When Republicans took control of both houses of Congress in 1994, they increased their efforts to privatize Medicare. The Balanced Budget Act of 1997 (BBA) created Medicare + Choice (M+C) plans, with complex reimbursement arrangements that still afforded substantial profits by cherry picking the market. Private plans were not required to adjust their payments because of the lesser risk of their enrollees. The General Accounting Office in 2000 reported that Medicare spent about 21 percent more on M+C enrollees than it would have spent under Original Medicare. Despite this news, Congress passed the Medicare, Medicaid, and SCHIP Benefits Improvement and Protection Act (BIPA) that same year, which further increased M+C payments, with fewer regulatory requirements. Many M+C HMOs gamed the system, raising premiums to generate higher profits, restricting services, and then often exiting the market.
More recently, of course, we had the Medicare Prescription Drug, Improvement and Modernization Act of 2003 (MMA) (also dubbed the Medicare Middleman Multiplication Act by New York Times columnist Paul Krugman). The MMA continued generous overpayments to Medicare Advantage (MA), the successor to M+C. Overpayments of MA plans average 13 percent higher than Original Medicare (19 percent higher for the most popular private fee-for-service ((PFFS) plans, still with no effective risk adjustment.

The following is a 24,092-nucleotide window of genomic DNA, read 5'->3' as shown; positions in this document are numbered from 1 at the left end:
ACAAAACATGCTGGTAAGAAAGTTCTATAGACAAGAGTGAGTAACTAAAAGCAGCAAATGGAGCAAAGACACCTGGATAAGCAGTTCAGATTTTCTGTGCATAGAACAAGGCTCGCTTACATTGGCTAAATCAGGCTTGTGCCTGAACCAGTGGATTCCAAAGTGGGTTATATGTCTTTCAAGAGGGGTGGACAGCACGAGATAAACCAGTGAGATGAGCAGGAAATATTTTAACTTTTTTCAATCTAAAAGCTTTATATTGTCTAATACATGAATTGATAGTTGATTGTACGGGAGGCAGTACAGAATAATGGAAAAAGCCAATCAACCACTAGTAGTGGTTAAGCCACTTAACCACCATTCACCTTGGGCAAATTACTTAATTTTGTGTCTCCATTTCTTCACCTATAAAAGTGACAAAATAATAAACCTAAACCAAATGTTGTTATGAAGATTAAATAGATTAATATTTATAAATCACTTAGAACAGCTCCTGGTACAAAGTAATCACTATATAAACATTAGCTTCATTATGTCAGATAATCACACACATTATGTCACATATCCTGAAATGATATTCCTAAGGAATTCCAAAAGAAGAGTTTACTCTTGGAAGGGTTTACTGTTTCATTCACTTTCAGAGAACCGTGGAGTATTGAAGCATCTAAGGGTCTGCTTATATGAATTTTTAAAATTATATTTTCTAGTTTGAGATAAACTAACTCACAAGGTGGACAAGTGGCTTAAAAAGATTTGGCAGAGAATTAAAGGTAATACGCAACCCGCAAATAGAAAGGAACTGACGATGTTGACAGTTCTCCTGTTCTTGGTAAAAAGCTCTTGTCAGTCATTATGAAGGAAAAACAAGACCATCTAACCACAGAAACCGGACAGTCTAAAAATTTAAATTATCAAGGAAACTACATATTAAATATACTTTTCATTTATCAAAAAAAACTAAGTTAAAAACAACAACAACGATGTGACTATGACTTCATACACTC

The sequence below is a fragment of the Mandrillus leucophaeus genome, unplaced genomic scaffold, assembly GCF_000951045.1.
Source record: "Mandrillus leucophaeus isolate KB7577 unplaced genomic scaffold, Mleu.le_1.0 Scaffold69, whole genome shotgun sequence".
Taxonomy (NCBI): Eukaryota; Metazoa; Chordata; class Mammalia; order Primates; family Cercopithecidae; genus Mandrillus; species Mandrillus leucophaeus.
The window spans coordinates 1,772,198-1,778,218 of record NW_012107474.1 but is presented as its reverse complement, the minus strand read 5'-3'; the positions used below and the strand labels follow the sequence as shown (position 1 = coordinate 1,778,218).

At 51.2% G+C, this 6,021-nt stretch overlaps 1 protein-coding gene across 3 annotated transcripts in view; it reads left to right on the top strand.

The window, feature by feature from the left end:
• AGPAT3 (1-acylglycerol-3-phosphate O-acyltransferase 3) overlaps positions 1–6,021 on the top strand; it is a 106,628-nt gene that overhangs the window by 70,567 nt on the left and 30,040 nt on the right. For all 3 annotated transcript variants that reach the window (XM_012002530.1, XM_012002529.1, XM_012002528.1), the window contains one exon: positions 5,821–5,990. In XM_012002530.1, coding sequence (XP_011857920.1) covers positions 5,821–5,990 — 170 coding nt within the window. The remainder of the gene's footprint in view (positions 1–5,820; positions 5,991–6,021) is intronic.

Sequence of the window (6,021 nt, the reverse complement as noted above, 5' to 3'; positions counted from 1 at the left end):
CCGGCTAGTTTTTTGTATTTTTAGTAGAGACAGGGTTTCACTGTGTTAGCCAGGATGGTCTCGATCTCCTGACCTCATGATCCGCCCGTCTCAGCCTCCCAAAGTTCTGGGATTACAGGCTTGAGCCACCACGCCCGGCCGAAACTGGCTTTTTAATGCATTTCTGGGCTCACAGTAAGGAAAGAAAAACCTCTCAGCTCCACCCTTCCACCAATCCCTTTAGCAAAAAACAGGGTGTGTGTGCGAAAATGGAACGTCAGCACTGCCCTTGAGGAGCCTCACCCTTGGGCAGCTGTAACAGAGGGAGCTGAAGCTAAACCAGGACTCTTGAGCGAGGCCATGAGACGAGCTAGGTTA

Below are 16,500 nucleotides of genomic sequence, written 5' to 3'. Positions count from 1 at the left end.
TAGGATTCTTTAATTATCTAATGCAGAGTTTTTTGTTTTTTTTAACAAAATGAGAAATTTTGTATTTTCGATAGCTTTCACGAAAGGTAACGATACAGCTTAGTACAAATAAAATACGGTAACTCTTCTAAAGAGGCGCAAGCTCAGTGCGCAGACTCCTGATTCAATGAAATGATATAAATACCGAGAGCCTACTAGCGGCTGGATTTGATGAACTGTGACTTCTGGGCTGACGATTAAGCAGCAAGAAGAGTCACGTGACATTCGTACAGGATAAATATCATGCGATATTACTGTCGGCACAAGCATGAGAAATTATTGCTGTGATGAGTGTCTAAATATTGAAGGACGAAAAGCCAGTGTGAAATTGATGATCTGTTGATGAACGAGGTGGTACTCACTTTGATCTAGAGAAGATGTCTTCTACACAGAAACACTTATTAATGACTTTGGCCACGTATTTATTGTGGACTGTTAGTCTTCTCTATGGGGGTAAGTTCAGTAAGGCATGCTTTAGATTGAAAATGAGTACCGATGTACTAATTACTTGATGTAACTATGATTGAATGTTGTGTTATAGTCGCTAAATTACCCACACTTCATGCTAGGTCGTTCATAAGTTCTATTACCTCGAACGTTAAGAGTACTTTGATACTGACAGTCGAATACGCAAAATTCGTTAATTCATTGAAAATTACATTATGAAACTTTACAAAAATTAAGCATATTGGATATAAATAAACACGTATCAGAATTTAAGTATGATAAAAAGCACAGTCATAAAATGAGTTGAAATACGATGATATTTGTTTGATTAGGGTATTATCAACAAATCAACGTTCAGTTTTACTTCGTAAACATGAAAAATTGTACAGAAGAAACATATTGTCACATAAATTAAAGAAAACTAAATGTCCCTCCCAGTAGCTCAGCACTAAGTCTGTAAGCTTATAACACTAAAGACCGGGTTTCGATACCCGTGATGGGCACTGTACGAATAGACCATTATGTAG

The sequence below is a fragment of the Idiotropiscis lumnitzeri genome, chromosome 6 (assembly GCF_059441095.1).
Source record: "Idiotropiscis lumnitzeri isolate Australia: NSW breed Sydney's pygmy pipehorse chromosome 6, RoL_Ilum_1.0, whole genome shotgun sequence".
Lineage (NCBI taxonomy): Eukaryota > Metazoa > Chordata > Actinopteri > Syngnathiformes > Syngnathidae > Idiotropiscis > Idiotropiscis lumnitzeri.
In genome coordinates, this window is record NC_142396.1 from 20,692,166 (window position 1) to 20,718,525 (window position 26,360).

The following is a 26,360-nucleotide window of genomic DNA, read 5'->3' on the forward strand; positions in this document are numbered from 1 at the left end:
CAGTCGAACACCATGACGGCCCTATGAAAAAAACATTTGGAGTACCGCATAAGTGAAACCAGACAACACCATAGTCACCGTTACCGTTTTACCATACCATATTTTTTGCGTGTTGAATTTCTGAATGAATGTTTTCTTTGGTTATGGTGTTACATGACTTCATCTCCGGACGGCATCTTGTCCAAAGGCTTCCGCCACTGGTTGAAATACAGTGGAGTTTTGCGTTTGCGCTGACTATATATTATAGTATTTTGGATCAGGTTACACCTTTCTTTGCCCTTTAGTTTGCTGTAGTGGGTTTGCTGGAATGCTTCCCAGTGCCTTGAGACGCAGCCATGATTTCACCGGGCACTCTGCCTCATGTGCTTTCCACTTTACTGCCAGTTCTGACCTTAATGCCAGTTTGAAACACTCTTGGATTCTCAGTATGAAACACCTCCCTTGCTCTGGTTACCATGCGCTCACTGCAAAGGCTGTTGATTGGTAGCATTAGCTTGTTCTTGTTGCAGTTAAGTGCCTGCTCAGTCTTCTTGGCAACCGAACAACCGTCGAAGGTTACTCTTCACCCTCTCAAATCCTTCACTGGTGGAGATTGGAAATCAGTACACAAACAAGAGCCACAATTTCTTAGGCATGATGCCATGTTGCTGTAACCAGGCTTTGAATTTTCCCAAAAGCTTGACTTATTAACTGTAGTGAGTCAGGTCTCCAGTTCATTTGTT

So history over three decades is quite clear that private plans cost more than traditional Medicare, are less reliable, and wouldn't be in business at all without overpayments. The privatized Medicare experiment has failed. The latest action by Congress is an important first step in reversing the failures of privatization, but much more needs to be done. These further reforms are high on the list for further action by Congress:
• eliminate all overpayments entirely (there are still $150 billion in overpayments available to private Medicare plans over the next 10 years, despite this recent modest cut)
• require a level playing field for all private plans (they won't play!)
• add cost-effectiveness as a criterion for determining coverage and reimbursement policies of Medicare
• and allow the government to use its bulk purchasing power to negotiate discounts for drugs, medical devices and supplies.
Let's hope that last week's overwhelming votes in Congress opposing conservative rhetoric and the health insurance lobby emboldens those running for Congress this year, the 2009 Congress, and our new President (Obama!) to build on this important first step toward health care reform.
Adapted from Shredding the Social Contract: The Privatization of Medicare, Common Courage Press, 2006, and by John Geyman, With permission of the publisher, Common Courage Press, Monroe, ME.